adjective, eas·i·er, eas·i·est.


Informal. in an easy manner; comfortably: to go easy; take it easy.


a word formerly used in communications to represent the letter E.

Nearby words

  1. eastward,
  2. eastwardly,
  3. eastwards,
  4. eastwood,
  5. eastwood, clint,
  6. easy as pie,
  7. easy chair,
  8. easy come, easy go,
  9. easy does it,
  10. easy game

Origin of easy

1150–1200; Middle English aisie, esy < Anglo-French (a)eisie, Old French aisié, aised, past participle of aisier to ease

Related formseas·y·like, adjectiveo·ver·eas·y, adjective

Dictionary.com Unabridged Based on the Random House Unabridged Dictionary, © Random House, Inc. 2019

Examples from the Web for easy

British Dictionary definitions for easy


adjective easier or easiest

not requiring much labour or effort; not difficult; simplean easy job
free from pain, care, or anxietyeasy in one's mind
not harsh or restricting; lenienteasy laws
tolerant and undemanding; easy-goingan easy disposition
readily influenced or persuaded; pliantshe was an easy victim of his wiles
not tight or constricting; loosean easy fit
not strained or extreme; moderate; gentlean easy pace; an easy ascent
  1. readily obtainable
  2. (of a market) characterized by low demand or excess supply with prices tending to fallCompare tight (def. 10)
informal ready to fall in with any suggestion made; not predisposedhe is easy about what to do
slang sexually available
easy on the eye informal pleasant to look at; attractive, esp sexually
woman of easy virtue a sexually available woman, esp a prostitute


informal in an easy or relaxed manner
easy does it informal go slowly and carefully; be careful
go easy on
  1. to use in moderation
  2. to treat leniently
stand easy military a command to soldiers standing at ease that they may relax further
take it easy
  1. to avoid stress or undue hurry
  2. to remain calm; not become agitated or angry

verb easies, easying or easied

Also: easy-oar (usually imperative) to stop rowing

Word Origin for easy

C12: from Old French aisié, past participle of aisier to relieve, ease


Easy is not used as an adverb by careful speakers and writers except in certain set phrases: to take it easy; easy does it. Where a fixed expression is not involved, the usual adverbial form of easily is preferred: this polish goes on more easily (not easier) than the other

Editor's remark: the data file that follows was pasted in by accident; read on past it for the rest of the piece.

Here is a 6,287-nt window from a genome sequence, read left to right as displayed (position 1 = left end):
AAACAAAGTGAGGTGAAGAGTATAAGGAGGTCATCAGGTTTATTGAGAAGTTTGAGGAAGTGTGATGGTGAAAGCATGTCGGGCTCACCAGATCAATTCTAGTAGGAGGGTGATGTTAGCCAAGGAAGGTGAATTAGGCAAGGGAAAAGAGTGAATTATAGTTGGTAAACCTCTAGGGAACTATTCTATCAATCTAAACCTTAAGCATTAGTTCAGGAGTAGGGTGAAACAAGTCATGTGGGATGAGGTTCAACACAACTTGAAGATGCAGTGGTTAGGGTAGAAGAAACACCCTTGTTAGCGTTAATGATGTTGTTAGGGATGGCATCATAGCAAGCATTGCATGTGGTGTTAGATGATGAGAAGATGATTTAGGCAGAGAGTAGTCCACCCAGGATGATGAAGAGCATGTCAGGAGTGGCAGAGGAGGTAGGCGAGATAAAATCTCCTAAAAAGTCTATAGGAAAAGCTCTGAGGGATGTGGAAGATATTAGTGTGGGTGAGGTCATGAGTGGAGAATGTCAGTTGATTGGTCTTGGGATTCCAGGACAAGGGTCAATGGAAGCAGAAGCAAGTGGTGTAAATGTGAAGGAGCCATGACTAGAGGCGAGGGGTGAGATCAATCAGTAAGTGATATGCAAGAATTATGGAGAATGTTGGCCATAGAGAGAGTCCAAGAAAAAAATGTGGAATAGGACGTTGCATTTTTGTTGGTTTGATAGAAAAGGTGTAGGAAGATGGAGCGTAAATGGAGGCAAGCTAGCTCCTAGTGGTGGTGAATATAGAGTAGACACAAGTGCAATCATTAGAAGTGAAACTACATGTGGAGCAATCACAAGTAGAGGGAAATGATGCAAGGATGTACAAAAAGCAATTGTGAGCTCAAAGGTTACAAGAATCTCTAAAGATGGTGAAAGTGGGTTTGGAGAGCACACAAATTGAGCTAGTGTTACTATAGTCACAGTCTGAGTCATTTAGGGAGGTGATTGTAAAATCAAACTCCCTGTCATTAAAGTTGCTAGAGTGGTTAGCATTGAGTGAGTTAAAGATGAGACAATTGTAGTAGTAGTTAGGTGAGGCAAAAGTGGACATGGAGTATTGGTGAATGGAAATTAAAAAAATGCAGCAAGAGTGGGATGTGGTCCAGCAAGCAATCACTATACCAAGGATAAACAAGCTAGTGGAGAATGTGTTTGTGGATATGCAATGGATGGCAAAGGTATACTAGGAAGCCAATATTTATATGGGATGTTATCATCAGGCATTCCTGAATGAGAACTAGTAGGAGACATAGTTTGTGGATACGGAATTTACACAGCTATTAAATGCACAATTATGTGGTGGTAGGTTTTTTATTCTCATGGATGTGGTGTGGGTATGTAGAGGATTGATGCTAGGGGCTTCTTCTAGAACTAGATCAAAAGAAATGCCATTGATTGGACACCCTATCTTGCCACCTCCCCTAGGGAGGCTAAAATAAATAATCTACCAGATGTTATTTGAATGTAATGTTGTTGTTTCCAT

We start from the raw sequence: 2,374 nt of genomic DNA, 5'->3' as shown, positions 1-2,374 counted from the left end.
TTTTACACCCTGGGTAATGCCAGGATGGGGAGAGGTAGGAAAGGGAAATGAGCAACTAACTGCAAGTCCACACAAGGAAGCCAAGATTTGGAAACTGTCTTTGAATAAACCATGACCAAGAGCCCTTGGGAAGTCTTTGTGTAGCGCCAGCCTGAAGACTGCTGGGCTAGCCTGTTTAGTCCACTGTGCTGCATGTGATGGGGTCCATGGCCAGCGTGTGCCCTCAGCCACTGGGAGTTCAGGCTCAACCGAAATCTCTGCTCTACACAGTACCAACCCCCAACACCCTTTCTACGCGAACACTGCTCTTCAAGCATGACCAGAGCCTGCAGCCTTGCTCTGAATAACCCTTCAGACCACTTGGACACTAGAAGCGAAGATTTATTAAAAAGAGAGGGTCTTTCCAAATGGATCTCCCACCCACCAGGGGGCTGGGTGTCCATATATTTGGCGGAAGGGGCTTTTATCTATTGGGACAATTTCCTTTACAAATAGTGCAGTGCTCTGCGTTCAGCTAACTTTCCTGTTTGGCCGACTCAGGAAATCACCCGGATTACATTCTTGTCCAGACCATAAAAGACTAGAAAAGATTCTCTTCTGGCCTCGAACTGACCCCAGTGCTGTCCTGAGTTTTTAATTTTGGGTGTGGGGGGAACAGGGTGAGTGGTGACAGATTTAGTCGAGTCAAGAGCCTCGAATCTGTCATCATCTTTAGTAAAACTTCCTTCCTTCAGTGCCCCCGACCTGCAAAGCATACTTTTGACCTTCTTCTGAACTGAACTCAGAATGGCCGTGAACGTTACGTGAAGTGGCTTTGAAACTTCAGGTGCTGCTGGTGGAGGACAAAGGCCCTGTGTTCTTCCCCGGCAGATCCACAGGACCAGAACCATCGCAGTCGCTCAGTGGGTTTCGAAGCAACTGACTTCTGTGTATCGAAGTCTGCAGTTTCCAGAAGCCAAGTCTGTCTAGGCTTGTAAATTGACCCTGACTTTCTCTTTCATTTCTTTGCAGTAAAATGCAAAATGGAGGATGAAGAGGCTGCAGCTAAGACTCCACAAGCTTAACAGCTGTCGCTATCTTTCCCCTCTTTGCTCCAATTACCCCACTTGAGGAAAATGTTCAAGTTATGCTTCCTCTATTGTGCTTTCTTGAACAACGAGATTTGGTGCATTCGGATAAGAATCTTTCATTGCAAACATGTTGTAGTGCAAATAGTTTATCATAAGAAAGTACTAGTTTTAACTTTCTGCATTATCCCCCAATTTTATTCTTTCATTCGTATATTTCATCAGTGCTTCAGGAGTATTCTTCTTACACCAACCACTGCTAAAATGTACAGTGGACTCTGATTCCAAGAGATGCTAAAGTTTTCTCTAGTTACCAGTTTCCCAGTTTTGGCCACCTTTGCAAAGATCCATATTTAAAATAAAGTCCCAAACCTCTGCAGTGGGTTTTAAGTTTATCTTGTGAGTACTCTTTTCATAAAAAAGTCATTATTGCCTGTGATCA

Collins English Dictionary - Complete & Unabridged 2012 Digital Edition © William Collins Sons & Co. Ltd. 1979, 1986 © HarperCollins Publishers 1998, 2000, 2003, 2005, 2006, 2007, 2009, 2012

Word Origin and History for easy



c.1200, "at ease," from Old French aisie "comfortable, at ease, rich, well-off" (Modern French aisé), past participle of aisier "to put at ease," from aise (see ease).

Sense of "not difficult to deal with" is mid-14c.; of conditions, "comfortable," late 14c. The concept of "not difficult" was expressed in Old English and early Middle English by eaþe (adv.), ieþe (adj.), apparently common West Germanic, but of disputed origin. Easy Street first printed 1901 in "Peck's Red-Headed Boy." Easy money attested by 1896; to take it easy "relax" is from 1867; easy does it recorded by 1891. Easy rider (1912) was U.S. black slang for "sexually satisfying lover." The easy listening radio format is from 1965, defined by William Safire (in 1986) as, "the music of the 60's played in the 80's with the style of the 40's." Related: Easier; easiest.

Online Etymology Dictionary, © 2010 Douglas Harper

Idioms and Phrases with easy


In addition to the idioms beginning with easy

  • easy as pie
  • easy come, easy go
  • easy does it
  • easy money
  • easy on the eyes
  • easy sledding
  • easy street, on

also see:

  • breathe easy
  • free and easy
  • get off (easy)
  • go easy
  • let someone down easy
  • on easy street
  • take it easy
The American Heritage® Idioms Dictionary Copyright © 2002, 2001, 1995 by Houghton Mifflin Harcourt Publishing Company. Published by Houghton Mifflin Harcourt Publishing Company.